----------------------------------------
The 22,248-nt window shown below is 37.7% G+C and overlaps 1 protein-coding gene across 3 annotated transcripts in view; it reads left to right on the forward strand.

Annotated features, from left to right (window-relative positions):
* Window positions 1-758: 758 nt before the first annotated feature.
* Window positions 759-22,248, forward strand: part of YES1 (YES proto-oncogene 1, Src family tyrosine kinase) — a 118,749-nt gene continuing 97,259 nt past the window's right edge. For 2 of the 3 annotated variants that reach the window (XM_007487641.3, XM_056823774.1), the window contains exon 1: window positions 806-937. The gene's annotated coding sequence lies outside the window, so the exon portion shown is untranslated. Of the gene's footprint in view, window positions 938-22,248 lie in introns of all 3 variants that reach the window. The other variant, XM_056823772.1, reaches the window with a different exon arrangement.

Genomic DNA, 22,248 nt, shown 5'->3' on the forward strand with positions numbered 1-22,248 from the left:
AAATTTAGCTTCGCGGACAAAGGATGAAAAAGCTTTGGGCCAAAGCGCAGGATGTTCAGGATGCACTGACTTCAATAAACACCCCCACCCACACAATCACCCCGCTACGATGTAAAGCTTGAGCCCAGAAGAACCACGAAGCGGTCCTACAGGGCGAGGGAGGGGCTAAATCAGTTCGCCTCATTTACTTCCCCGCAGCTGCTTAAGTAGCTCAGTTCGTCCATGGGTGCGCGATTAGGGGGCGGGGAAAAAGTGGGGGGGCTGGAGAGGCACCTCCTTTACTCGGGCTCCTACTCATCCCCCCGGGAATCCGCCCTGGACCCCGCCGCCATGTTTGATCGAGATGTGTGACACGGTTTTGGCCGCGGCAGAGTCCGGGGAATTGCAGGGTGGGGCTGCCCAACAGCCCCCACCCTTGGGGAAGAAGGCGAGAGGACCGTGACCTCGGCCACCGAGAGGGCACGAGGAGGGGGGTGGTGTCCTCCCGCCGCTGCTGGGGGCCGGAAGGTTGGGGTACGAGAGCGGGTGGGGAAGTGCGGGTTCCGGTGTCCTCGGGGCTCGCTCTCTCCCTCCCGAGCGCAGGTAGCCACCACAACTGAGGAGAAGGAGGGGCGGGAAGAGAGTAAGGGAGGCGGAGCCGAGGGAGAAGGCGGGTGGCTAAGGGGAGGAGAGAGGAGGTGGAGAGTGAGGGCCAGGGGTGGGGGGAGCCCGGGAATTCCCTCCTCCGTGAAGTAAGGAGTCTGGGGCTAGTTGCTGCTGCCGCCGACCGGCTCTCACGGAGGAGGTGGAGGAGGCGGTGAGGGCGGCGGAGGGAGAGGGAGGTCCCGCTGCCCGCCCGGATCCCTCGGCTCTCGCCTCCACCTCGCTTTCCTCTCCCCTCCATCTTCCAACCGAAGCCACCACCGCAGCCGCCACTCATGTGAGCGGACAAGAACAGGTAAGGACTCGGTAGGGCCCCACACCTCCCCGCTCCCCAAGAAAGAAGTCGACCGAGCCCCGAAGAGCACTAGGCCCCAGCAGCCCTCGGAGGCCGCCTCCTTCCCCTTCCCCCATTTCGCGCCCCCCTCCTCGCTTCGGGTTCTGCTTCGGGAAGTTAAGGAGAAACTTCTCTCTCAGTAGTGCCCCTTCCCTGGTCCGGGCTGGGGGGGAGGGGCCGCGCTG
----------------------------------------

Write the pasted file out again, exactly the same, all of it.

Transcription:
The 22,248-nt window shown below is 37.7% G+C and overlaps 1 protein-coding gene across 3 annotated transcripts in view; it reads left to right on the forward strand.

Annotated features, from left to right (window-relative positions):
* Window positions 1-758: 758 nt before the first annotated feature.
* Window positions 759-22,248, forward strand: part of YES1 (YES proto-oncogene 1, Src family tyrosine kinase) — a 118,749-nt gene continuing 97,259 nt past the window's right edge. For 2 of the 3 annotated variants that reach the window (XM_007487641.3, XM_056823774.1), the window contains exon 1: window positions 806-937. The gene's annotated coding sequence lies outside the window, so the exon portion shown is untranslated. Of the gene's footprint in view, window positions 938-22,248 lie in introns of all 3 variants that reach the window. The other variant, XM_056823772.1, reaches the window with a different exon arrangement.

Genomic DNA, 22,248 nt, shown 5'->3' on the forward strand with positions numbered 1-22,248 from the left:
AAATTTAGCTTCGCGGACAAAGGATGAAAAAGCTTTGGGCCAAAGCGCAGGATGTTCAGGATGCACTGACTTCAATAAACACCCCCACCCACACAATCACCCCGCTACGATGTAAAGCTTGAGCCCAGAAGAACCACGAAGCGGTCCTACAGGGCGAGGGAGGGGCTAAATCAGTTCGCCTCATTTACTTCCCCGCAGCTGCTTAAGTAGCTCAGTTCGTCCATGGGTGCGCGATTAGGGGGCGGGGAAAAAGTGGGGGGGCTGGAGAGGCACCTCCTTTACTCGGGCTCCTACTCATCCCCCCGGGAATCCGCCCTGGACCCCGCCGCCATGTTTGATCGAGATGTGTGACACGGTTTTGGCCGCGGCAGAGTCCGGGGAATTGCAGGGTGGGGCTGCCCAACAGCCCCCACCCTTGGGGAAGAAGGCGAGAGGACCGTGACCTCGGCCACCGAGAGGGCACGAGGAGGGGGGTGGTGTCCTCCCGCCGCTGCTGGGGGCCGGAAGGTTGGGGTACGAGAGCGGGTGGGGAAGTGCGGGTTCCGGTGTCCTCGGGGCTCGCTCTCTCCCTCCCGAGCGCAGGTAGCCACCACAACTGAGGAGAAGGAGGGGCGGGAAGAGAGTAAGGGAGGCGGAGCCGAGGGAGAAGGCGGGTGGCTAAGGGGAGGAGAGAGGAGGTGGAGAGTGAGGGCCAGGGGTGGGGGGAGCCCGGGAATTCCCTCCTCCGTGAAGTAAGGAGTCTGGGGCTAGTTGCTGCTGCCGCCGACCGGCTCTCACGGAGGAGGTGGAGGAGGCGGTGAGGGCGGCGGAGGGAGAGGGAGGTCCCGCTGCCCGCCCGGATCCCTCGGCTCTCGCCTCCACCTCGCTTTCCTCTCCCCTCCATCTTCCAACCGAAGCCACCACCGCAGCCGCCACTCATGTGAGCGGACAAGAACAGGTAAGGACTCGGTAGGGCCCCACACCTCCCCGCTCCCCAAGAAAGAAGTCGACCGAGCCCCGAAGAGCACTAGGCCCCAGCAGCCCTCGGAGGCCGCCTCCTTCCCCTTCCCCCATTTCGCGCCCCCCTCCTCGCTTCGGGTTCTGCTTCGGGAAGTTAAGGAGAAACTTCTCTCTCAGTAGTGCCCCTTCCCTGGTCCGGGCTGGGGGGGAGGGGCCGCGCTG